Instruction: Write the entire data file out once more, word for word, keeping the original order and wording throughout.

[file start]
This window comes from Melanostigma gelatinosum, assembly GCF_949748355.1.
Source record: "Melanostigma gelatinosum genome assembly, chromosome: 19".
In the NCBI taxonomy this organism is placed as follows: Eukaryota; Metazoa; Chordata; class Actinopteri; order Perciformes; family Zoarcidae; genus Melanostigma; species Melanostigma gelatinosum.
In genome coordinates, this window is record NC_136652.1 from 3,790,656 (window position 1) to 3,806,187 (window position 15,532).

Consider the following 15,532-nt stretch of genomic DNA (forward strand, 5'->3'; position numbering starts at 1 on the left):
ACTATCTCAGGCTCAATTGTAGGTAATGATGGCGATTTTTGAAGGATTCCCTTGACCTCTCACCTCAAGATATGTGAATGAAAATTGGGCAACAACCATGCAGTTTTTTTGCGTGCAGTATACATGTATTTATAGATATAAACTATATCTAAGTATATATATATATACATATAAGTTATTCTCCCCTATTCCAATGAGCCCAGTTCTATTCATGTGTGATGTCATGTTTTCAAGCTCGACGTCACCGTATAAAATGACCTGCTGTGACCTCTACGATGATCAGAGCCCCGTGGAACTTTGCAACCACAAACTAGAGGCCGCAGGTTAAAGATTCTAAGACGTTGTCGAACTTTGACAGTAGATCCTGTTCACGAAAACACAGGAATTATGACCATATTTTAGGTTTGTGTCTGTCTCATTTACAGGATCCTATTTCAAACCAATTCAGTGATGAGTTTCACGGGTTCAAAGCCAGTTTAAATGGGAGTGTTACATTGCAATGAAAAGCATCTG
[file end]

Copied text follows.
This window comes from Melanostigma gelatinosum, assembly GCF_949748355.1.
Source record: "Melanostigma gelatinosum genome assembly, chromosome: 19".
In the NCBI taxonomy this organism is placed as follows: Eukaryota; Metazoa; Chordata; class Actinopteri; order Perciformes; family Zoarcidae; genus Melanostigma; species Melanostigma gelatinosum.
In genome coordinates, this window is record NC_136652.1 from 3,790,656 (window position 1) to 3,806,187 (window position 15,532).

Consider the following 15,532-nt stretch of genomic DNA (forward strand, 5'->3'; position numbering starts at 1 on the left):
ACTATCTCAGGCTCAATTGTAGGTAATGATGGCGATTTTTGAAGGATTCCCTTGACCTCTCACCTCAAGATATGTGAATGAAAATTGGGCAACAACCATGCAGTTTTTTTGCGTGCAGTATACATGTATTTATAGATATAAACTATATCTAAGTATATATATATATACATATAAGTTATTCTCCCCTATTCCAATGAGCCCAGTTCTATTCATGTGTGATGTCATGTTTTCAAGCTCGACGTCACCGTATAAAATGACCTGCTGTGACCTCTACGATGATCAGAGCCCCGTGGAACTTTGCAACCACAAACTAGAGGCCGCAGGTTAAAGATTCTAAGACGTTGTCGAACTTTGACAGTAGATCCTGTTCACGAAAACACAGGAATTATGACCATATTTTAGGTTTGTGTCTGTCTCATTTACAGGATCCTATTTCAAACCAATTCAGTGATGAGTTTCACGGGTTCAAAGCCAGTTTAAATGGGAGTGTTACATTGCAATGAAAAGCATCTG